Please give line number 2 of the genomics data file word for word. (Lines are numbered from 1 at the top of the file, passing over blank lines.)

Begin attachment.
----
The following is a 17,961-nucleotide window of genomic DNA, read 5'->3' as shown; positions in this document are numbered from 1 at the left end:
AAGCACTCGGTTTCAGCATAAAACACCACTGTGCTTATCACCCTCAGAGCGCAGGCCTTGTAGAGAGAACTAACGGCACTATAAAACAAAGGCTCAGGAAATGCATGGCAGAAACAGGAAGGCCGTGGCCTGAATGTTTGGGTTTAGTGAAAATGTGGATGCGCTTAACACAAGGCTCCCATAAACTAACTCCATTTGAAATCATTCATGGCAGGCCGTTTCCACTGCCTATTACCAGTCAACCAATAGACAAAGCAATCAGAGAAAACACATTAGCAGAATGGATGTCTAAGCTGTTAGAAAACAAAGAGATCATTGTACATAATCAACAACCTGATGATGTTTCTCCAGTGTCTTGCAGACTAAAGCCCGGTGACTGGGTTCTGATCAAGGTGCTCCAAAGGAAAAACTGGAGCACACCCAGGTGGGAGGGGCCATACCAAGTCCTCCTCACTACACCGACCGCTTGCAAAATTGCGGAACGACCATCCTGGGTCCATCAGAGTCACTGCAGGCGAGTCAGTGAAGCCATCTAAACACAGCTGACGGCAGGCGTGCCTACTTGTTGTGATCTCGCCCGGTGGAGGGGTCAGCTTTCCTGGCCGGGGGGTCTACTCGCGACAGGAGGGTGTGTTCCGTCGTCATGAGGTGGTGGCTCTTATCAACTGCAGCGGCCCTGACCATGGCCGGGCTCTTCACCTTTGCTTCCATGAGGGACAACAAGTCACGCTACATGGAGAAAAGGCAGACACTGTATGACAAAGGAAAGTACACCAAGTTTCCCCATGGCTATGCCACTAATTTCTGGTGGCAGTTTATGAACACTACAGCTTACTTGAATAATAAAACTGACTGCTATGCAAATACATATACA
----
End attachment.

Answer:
AAGCACTCGGTTTCAGCATAAAACACCACTGTGCTTATCACCCTCAGAGCGCAGGCCTTGTAGAGAGAACTAACGGCACTATAAAACAAAGGCTCAGGAAATGCATGGCAGAAACAGGAAGGCCGTGGCCTGAATGTTTGGGTTTAGTGAAAATGTGGATGCGCTTAACACAAGGCTCCCATAAACTAACTCCATTTGAAATCATTCATGGCAGGCCGTTTCCACTGCCTATTACCAGTCAACCAATAGACAAAGCAATCAGAGAAAACACATTAGCAGAATGGATGTCTAAGCTGTTAGAAAACAAAGAGATCATTGTACATAATCAACAACCTGATGATGTTTCTCCAGTGTCTTGCAGACTAAAGCCCGGTGACTGGGTTCTGATCAAGGTGCTCCAAAGGAAAAACTGGAGCACACCCAGGTGGGAGGGGCCATACCAAGTCCTCCTCACTACACCGACCGCTTGCAAAATTGCGGAACGACCATCCTGGGTCCATCAGAGTCACTGCAGGCGAGTCAGTGAAGCCATCTAAACACAGCTGACGGCAGGCGTGCCTACTTGTTGTGATCTCGCCCGGTGGAGGGGTCAGCTTTCCTGGCCGGGGGGTCTACTCGCGACAGGAGGGTGTGTTCCGTCGTCATGAGGTGGTGGCTCTTATCAACTGCAGCGGCCCTGACCATGGCCGGGCTCTTCACCTTTGCTTCCATGAGGGACAACAAGTCACGCTACATGGAGAAAAGGCAGACACTGTATGACAAAGGAAAGTACACCAAGTTTCCCCATGGCTATGCCACTAATTTCTGGTGGCAGTTTATGAACACTACAGCTTACTTGAATAATAAAACTGACTGCTATGCAAATACATATACA